Learning to Own It
- Wednesday, September 25, 2013
Now the one sown among the thorns—this is one who hears the word, but the worries of this age and the seduction of wealth choke the word, and it becomes unfruitful. But the one sown on the good ground—this is one who hears and understands the word, who does bear fruit and yields: some 100, some 60, some 30 times what was sown.” - (Matt. 13:19–23)
So let’s take a closer look. The one sown on the path clearly describes someone who didn’t get it, who never believed. The seed never took root in their lives. That one’s easy. Then comes the one sown on rocky ground.
In this one you can see the “borrower” or the “renter” we talked about earlier, who has no root in himself—all of the root was in others around him. So in this case of borrowed faith, when pressure comes, faith flies out the window. When the rubber hits the road and things get tough, your faith—not being yours to begin with—serves no purpose, gives no hope, and offers no help. Next, the seeds sown among the thorns could be used to describe the one who picks and chooses. The seed finds earth, it digs in, but since its roots are entangled with the roots of thorns, the entanglement or the mixture of multiple beliefs that are inconsistent with each other chokes out faith.
When you pick and choose the parts of God that you want for yourself, you create another God— one that cannot survive the worries of everyday life. And finally, Jesus talks about a fourth landing place for the seeds, and that is the good ground. In this case, the seed finds nice deep soil to bury itself in and take root, and since there are no weeds competing for the attention of the water and the sun, the seed can grow fat and happy and eventually spring up through the earth and climb toward the sun. In this case we see a seed that grows into a tree that then grows more seeds that fall to the ground and plants more trees. This kind of faith multiplies its fruit.
It grows nourishment for those that come to it, it feeds them and makes them want more, and it speaks to the kindness and goodness of the one who sowed the seeds in the first place. If you feel like your faith is on rocky ground and the thorns are fighting to rule your life, then your faith in God may be faltering or all together gone. You may feel Him to be ineffective, distant, unavailable—and because of that, you’ve given up on Him, or at least kept Him at arm’s length. That’s because the truth is that the seed of faith has yet to take root. If your faith doesn’t feel like your own, the truth might be that the seed never truly took root in your life.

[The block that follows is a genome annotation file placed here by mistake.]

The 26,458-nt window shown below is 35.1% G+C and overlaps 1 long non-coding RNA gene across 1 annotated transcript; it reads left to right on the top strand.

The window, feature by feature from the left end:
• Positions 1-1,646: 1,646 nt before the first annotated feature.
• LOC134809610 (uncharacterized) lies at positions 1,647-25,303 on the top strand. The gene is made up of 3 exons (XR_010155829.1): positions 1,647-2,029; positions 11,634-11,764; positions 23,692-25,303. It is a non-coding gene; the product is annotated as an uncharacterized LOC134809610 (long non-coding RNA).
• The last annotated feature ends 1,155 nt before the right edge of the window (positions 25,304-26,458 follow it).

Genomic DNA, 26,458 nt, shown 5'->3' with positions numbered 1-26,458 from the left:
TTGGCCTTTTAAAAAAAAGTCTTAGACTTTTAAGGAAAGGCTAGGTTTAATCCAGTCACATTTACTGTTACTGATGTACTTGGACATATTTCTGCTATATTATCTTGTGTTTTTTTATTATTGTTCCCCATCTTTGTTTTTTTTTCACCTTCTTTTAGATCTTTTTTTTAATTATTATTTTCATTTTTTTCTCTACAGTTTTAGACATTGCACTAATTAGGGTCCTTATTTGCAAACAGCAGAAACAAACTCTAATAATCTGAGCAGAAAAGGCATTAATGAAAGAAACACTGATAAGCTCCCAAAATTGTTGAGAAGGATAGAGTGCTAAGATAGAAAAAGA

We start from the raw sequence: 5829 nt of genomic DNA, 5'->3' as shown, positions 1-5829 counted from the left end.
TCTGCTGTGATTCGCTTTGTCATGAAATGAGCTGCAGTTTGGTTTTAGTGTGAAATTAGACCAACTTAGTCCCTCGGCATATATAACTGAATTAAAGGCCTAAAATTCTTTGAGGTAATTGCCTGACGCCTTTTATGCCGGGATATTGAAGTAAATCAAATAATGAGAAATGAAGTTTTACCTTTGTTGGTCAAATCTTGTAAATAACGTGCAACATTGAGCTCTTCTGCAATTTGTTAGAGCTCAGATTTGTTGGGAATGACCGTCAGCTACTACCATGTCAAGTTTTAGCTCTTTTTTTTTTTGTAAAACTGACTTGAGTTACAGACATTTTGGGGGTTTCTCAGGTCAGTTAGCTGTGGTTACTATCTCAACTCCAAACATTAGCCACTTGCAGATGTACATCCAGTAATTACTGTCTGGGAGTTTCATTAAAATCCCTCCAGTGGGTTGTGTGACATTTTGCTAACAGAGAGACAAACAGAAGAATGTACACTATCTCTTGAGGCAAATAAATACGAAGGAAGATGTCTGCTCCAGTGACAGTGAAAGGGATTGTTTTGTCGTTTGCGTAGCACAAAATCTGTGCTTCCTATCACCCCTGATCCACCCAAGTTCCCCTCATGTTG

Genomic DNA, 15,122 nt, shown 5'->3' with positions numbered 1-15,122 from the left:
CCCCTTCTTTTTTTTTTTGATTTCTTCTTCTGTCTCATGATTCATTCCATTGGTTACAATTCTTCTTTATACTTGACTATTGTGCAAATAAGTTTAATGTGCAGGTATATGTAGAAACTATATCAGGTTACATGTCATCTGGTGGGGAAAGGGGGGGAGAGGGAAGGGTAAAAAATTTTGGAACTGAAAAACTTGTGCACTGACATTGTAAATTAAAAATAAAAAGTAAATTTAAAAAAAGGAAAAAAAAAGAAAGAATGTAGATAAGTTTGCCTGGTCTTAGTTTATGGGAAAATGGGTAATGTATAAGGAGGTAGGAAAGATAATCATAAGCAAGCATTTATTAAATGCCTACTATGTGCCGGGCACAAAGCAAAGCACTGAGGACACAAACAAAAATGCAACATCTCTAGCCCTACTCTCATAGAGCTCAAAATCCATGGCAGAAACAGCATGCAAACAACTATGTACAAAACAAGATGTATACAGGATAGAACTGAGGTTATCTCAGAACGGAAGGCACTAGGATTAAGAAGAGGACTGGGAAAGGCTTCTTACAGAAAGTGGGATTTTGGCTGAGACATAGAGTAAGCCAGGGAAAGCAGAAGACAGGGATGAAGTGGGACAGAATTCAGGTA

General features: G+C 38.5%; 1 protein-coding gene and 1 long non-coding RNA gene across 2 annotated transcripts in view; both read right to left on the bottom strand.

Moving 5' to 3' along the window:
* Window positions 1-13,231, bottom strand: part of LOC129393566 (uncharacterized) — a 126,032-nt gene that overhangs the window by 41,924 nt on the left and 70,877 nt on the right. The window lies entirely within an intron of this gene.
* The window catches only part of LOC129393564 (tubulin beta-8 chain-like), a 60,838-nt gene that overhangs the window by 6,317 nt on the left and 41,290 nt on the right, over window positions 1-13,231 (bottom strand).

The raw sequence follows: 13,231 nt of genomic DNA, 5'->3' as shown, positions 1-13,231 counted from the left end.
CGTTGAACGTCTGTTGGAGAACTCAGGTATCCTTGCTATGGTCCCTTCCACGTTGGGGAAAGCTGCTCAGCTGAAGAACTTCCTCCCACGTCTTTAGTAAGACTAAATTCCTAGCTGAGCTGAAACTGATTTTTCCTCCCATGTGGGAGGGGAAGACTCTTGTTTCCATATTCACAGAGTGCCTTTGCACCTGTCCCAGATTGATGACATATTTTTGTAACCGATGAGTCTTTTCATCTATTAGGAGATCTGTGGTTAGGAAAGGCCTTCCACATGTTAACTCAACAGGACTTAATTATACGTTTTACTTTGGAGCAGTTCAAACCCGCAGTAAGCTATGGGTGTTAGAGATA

That’s good news—it means that the faith that you find ineffective, a failure, was never true faith at all. This just proves that faith in anything or anyone other than God is not faith at all. When your faith isn’t your own, but another’s, when you do not own it, it does not change you, it does not cost you, and it will not save you. And so knowing that, you can be done with the cheap imitation because it has proven to be of no value. Believing what you have had until today was true faith and it just wasn’t enough is the biggest lie you’ve ever believed.
True faith is powerful and life changing. Fake faith is ineffective and life sucking. But when the seed of faith falls onto good ground, when God clears away the weeds and you receive the seed, true faith can grow. So let’s take a look at what true faith looks like. Let’s all start with the assumption that up until now you were living a lie, a pretend faith—one that looked and sounded real, but you know deep down was anything but genuine.
Let’s start from there and consider what it means to find your faith anew. To see it for what it really is for the first time as you start to consider giving up the charade and instead truly own your faith.
*This Excerpt Published 9/25/2013
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